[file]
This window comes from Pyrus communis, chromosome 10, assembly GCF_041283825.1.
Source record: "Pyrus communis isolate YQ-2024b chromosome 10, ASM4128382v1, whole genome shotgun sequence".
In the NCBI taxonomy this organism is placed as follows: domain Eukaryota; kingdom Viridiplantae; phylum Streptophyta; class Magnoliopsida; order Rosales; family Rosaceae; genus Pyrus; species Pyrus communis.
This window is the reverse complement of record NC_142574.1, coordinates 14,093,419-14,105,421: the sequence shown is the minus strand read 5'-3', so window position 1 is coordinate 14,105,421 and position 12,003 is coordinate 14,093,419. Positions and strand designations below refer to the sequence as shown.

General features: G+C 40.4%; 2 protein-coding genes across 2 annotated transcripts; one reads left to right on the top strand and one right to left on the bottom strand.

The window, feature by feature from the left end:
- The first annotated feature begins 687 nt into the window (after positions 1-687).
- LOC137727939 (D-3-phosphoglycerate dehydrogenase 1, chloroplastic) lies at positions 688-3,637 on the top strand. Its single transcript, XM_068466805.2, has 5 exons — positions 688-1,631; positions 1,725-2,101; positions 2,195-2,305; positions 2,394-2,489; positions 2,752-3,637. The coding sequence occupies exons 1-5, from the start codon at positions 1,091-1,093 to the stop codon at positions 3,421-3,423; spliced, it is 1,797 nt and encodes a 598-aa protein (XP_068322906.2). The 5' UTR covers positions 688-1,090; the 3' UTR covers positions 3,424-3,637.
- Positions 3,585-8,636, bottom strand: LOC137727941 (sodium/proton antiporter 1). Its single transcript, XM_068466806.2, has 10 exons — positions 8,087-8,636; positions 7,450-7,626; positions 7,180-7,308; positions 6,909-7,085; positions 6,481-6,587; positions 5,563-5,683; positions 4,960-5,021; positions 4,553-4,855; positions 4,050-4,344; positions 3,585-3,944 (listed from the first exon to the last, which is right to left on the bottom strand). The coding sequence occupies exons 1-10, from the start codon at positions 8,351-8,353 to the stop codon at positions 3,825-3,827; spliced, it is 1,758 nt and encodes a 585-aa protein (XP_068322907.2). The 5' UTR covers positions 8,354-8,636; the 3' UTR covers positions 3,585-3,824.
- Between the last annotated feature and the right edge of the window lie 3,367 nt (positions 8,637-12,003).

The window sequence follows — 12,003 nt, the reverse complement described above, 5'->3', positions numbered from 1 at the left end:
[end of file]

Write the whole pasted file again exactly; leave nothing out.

This window comes from Pyrus communis, chromosome 10, assembly GCF_041283825.1.
Source record: "Pyrus communis isolate YQ-2024b chromosome 10, ASM4128382v1, whole genome shotgun sequence".
In the NCBI taxonomy this organism is placed as follows: domain Eukaryota; kingdom Viridiplantae; phylum Streptophyta; class Magnoliopsida; order Rosales; family Rosaceae; genus Pyrus; species Pyrus communis.
This window is the reverse complement of record NC_142574.1, coordinates 14,093,419-14,105,421: the sequence shown is the minus strand read 5'-3', so window position 1 is coordinate 14,105,421 and position 12,003 is coordinate 14,093,419. Positions and strand designations below refer to the sequence as shown.

General features: G+C 40.4%; 2 protein-coding genes across 2 annotated transcripts; one reads left to right on the top strand and one right to left on the bottom strand.

The window, feature by feature from the left end:
- The first annotated feature begins 687 nt into the window (after positions 1-687).
- LOC137727939 (D-3-phosphoglycerate dehydrogenase 1, chloroplastic) lies at positions 688-3,637 on the top strand. Its single transcript, XM_068466805.2, has 5 exons — positions 688-1,631; positions 1,725-2,101; positions 2,195-2,305; positions 2,394-2,489; positions 2,752-3,637. The coding sequence occupies exons 1-5, from the start codon at positions 1,091-1,093 to the stop codon at positions 3,421-3,423; spliced, it is 1,797 nt and encodes a 598-aa protein (XP_068322906.2). The 5' UTR covers positions 688-1,090; the 3' UTR covers positions 3,424-3,637.
- Positions 3,585-8,636, bottom strand: LOC137727941 (sodium/proton antiporter 1). Its single transcript, XM_068466806.2, has 10 exons — positions 8,087-8,636; positions 7,450-7,626; positions 7,180-7,308; positions 6,909-7,085; positions 6,481-6,587; positions 5,563-5,683; positions 4,960-5,021; positions 4,553-4,855; positions 4,050-4,344; positions 3,585-3,944 (listed from the first exon to the last, which is right to left on the bottom strand). The coding sequence occupies exons 1-10, from the start codon at positions 8,351-8,353 to the stop codon at positions 3,825-3,827; spliced, it is 1,758 nt and encodes a 585-aa protein (XP_068322907.2). The 5' UTR covers positions 8,354-8,636; the 3' UTR covers positions 3,585-3,824.
- Between the last annotated feature and the right edge of the window lie 3,367 nt (positions 8,637-12,003).

The window sequence follows — 12,003 nt, the reverse complement described above, 5'->3', positions numbered from 1 at the left end: